Teenage Bottlerocket - They Came From The Shadows

Teenage Bottlerocket

They Came From The Shadows

Fat Wreck Chords
By

Rating: 3.5/5

 
 

 

 

In a recent interview, Bad Religion‘s Greg Graffin talked about how the sound of punk has become a somewhat traditional sound now. Rather than condemn the fact, Graffin praised it as he felt it helped give up and coming bands a platform to start with and build on. Throughout all the years of punk rock, I don’t think any band has left their mark on that punk rock platform as much as The Ramones have and to this day you still hear their spastic three-chord attack in new pop-punk songs released every year. Teenage Bottlerocket, while far from being a new, up and coming band since they already have four albums and countless EPs under their belts, are one of the many bands who still use that Ramones pop-punk platform.

On their Fat Wreck Chords debut and follow-up to last year’s highly successful and critically acclaimed Warning Device album, Teenage Bottlerocket deliver yet another fast paced and thoroughly enjoyable pop-punk album. Filled with anthemic chants, nasally vocals and power-chords galore, They Came From The Shadows displays a perfect use of the Ramones song structure all the while merging in elements from the likes of The Descendents (particularly on the comical Fatso Goes Nutzoid), The Parasites, Screeching Weasel and The Queers.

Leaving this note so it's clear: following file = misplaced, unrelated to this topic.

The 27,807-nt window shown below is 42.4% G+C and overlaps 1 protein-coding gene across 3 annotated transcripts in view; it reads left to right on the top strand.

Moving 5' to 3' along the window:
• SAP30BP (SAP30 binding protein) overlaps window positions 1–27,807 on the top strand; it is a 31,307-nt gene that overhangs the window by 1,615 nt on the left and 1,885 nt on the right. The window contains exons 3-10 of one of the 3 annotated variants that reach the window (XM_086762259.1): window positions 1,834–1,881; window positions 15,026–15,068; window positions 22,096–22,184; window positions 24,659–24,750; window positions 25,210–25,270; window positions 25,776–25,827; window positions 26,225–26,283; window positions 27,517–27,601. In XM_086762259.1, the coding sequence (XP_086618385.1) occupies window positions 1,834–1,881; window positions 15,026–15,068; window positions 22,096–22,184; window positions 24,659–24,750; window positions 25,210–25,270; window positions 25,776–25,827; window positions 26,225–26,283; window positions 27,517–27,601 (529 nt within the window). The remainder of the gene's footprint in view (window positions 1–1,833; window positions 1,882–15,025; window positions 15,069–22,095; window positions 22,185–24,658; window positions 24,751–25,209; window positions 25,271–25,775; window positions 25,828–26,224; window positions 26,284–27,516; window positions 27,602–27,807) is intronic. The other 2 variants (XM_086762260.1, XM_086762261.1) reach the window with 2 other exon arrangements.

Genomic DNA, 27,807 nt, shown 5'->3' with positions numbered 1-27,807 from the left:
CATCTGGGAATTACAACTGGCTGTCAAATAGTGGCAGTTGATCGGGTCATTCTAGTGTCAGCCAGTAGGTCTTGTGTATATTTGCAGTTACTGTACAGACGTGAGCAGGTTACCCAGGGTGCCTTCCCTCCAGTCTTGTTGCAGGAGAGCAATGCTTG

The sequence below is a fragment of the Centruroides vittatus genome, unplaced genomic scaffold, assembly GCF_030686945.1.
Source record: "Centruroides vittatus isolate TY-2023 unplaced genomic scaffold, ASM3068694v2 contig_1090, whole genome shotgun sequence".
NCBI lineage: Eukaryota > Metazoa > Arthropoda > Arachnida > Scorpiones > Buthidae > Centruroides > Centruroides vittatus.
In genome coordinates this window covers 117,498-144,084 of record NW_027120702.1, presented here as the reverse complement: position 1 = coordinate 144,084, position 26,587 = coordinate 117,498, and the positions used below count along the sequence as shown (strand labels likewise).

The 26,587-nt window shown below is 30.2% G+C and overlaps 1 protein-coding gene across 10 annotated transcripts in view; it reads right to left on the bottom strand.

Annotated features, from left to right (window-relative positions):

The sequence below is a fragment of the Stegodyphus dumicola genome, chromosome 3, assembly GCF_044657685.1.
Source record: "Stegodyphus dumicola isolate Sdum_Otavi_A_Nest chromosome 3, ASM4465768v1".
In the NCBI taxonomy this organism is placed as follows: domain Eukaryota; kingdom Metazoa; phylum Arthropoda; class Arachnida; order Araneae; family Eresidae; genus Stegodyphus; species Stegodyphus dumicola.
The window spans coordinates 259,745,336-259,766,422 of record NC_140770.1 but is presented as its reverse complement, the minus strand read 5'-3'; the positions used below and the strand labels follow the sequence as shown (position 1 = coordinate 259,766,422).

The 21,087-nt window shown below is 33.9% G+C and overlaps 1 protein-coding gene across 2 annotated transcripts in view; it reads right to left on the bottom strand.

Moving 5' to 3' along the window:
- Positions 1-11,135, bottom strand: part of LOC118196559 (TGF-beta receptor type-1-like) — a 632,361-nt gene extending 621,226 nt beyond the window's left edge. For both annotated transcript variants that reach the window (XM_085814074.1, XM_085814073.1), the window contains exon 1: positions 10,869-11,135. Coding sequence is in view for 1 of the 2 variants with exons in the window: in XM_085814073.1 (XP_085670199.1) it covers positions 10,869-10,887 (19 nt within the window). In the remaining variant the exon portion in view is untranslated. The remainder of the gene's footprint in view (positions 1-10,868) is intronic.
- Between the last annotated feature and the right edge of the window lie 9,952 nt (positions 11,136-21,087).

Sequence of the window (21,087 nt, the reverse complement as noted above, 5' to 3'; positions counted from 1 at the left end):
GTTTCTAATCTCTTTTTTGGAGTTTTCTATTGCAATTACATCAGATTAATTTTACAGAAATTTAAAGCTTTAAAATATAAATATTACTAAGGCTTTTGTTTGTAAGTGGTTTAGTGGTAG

As a whole, the album does definitely feel safe. It’s rare that they pull anything in from out of left field and instead simply stick to what they know best which makes a few songs fall into the background – The Jerk and They Came From The Shadows being perfect examples of that; but as a whole, They Came From The Shadows is simultaneously entertaining and energizing.

From the opening skate chant of Skate Or Die to the self-aggrandizing Bigger Than KissTeenage Bottlerocket continually churn out catchy songs from start to finish. It’s clear that the band is having fun as they sing about relationships gone wrong for more than half the album, but rather than becoming repetitive, they inject the overused subject matter with a fresh face and new attitude.

As far as Ramones-core pop-punk goes, Teenage Bottlerocket are at the forefront of the genre. It’s not life-changing and can, occasionally, be predictable but at the same time it’s fun and incredibly tight which is hard to complain about.